Using a smart diary

Smart decisions are probably the opposite to taking a head in the sand approach, denying what is happening and ignoring the obvious signs and hoping their worst fears will not come true. Smart patients are observant and aware of changes in themselves – they see patterns, they don’t panic or hide but check to see if the patterns are really there and if there is a trend. Maybe they use a smart diary app (such as from TIYGA™Health) rather than a wearable or to give context to wearable data? They might quietly, or otherwise, make some small changes to their behaviour or keep their own private diary record to see if this is “something that needs attention” or “nothing to worry about”; they take their systematic observations to a professional for advice – and listen and take timely action. Many illnesses don’t usually just appear overnight although viral infections (e.g. covid-19 or long covid) might take people by surprise. Usually the signs are often there for some time in advance – but it is the smart patients who observe those signs and request early investigation. The smart patients give themselves and their healthcare professionals more options to achieving the best outcomes.

In 2021, smart patients accept vaccines as soon as possible and undergo testing if they have been near anyone with covid-19 or have any symptoms that may be indicative they have the disease. They know if they are vulnerable to infection, are extra vigilant where they go and how they protect themselves. They cannot change their medical history, age or ethnicity, but they can, for example, lose weight and eat a healthier diet to protect their immune system.

Being a smart patient does not necessarily mean having a lot of money or a high education but it does require recognising and learning to see patterns early and making timely observations. This allows wise decisions, guided by those who have access to the right knowledge, tools and devices. Time is your greatest asset is true for both patients and healthcare professionals. Timely care is smart care. Let us prioritise smart outcomes for the majority of our population.

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“I wouldn’t wish it on anyone, but I’m glad my brain tumour happened in a way”

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Helen and Megan have both experienced cancer in different forms

After Helen Bulbeck’s daughter Megan was diagnosed with a brain tumour, the whole family was left isolated with little to no support. Now she is using this experience, plus her own journey with cancer, to help run the UK’s leading brain tumour support charity Brainstrust.

“It was at the time when Rohypnol was doing the rounds in the local pub, so I just thought maybe her drink had been spiked.”

This was Helen Bulbeck’s initial reaction to her daughter, Megan, collapsing after a night out and being omitted to A&E in 2006.

She later realised that it was the start of a lengthy battle, as MRI scans revealed Megan had a brain tumour.

To complicate matters, surgeons opted not to operate unless the tumour showed signs of developing.

And so began Megan’s monthly brain scans, all while she was completing a History of Art degree.

“University was where Megan’s priorities were,” Helen tells NR Times. “The main focus at that point was to get her epileptic episodes under control.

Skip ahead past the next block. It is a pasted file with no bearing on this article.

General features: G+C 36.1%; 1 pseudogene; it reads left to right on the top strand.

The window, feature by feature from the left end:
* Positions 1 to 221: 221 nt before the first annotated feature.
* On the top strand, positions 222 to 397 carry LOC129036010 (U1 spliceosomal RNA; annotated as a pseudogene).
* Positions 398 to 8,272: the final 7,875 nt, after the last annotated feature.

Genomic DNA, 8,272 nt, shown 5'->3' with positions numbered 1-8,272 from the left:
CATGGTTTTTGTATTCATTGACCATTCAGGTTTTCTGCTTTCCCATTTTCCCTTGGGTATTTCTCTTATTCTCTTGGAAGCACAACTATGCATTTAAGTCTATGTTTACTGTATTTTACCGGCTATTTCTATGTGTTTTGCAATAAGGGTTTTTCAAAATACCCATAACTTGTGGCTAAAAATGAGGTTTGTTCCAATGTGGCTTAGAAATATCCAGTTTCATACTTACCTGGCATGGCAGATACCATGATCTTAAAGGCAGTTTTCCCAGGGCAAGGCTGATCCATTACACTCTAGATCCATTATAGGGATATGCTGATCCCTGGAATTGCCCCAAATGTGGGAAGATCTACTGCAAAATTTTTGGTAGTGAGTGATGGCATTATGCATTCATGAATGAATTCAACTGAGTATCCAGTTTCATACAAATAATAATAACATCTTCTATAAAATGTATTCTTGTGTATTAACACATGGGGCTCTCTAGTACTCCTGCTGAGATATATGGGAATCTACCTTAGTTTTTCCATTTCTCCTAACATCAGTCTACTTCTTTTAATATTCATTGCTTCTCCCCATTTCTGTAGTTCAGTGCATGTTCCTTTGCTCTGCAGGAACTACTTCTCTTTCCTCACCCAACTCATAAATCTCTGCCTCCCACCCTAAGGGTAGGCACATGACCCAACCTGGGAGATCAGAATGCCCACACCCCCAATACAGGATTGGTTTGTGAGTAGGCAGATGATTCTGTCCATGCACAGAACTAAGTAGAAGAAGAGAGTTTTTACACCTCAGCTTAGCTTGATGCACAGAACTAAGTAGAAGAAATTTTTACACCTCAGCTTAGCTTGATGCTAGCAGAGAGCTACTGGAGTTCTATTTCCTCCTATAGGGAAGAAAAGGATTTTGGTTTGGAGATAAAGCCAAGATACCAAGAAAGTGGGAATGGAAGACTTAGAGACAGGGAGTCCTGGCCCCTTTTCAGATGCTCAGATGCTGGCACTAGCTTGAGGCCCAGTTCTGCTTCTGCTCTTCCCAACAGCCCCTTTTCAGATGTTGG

“We weren’t referred to a neurosurgeon until the following January – that’s six months after her first episode.

“We were completely out of our depth; we had no idea what was going on. We had been told in October that she had a brain tumour, but that was it.”

It was the lack of available support that really concerned and surprised Helen.

“There was nothing,” she says, when asked about the help they received after Megan’s diagnosis. “We were just left in a vacuum.

“That’s what I couldn’t understand, because if you’re diagnosed with breast cancer, you’re assigned a clinical nurse specialist. We didn’t have that.

“I spent a long time on the internet trying to find where the support and information was and I desperately needed to talk to somebody about the impact that this diagnosis had, but there was nobody.”

Helen was left on her own in search of a solution for Megan, spending countless hours learning more about brain tumours and possible treatments.

This led her to discover neurosurgeon Peter Black from Boston, who agreed to operate on the tumour after a consultation.

The severity of brain tumours is graded from one to four. Black was the first surgeon to tell Megan she had a grade two tumour, but it could transform into a higher grade within five years, with the consequences being potentially fatal.

With that in mind Megan decided she would have the tumour removed. Because of the risks involved with the surgery, however, the procedure was delayed until after she had finished her studies.

Through all this Helen was fighting her own battle after being told she had head and neck cancer.

She quickly underwent radiotherapy and surgery, knowing she needed to stay strong for her daughter.

“I was just focused on getting fit so that I could go with Meg to America for the surgery.”

Helen was able to make a full recovery, but then faced the challenge of funding Megan’s £30,000 surgery.

Megan’s group of friends were desperate to help and agreed to do some fundraising, eventually smashing their target and generating £70,000.

After this, things finally started to run smoothly. Megan was able to finish her degree and successfully underwent surgery in 2007 which saw her tumour removed.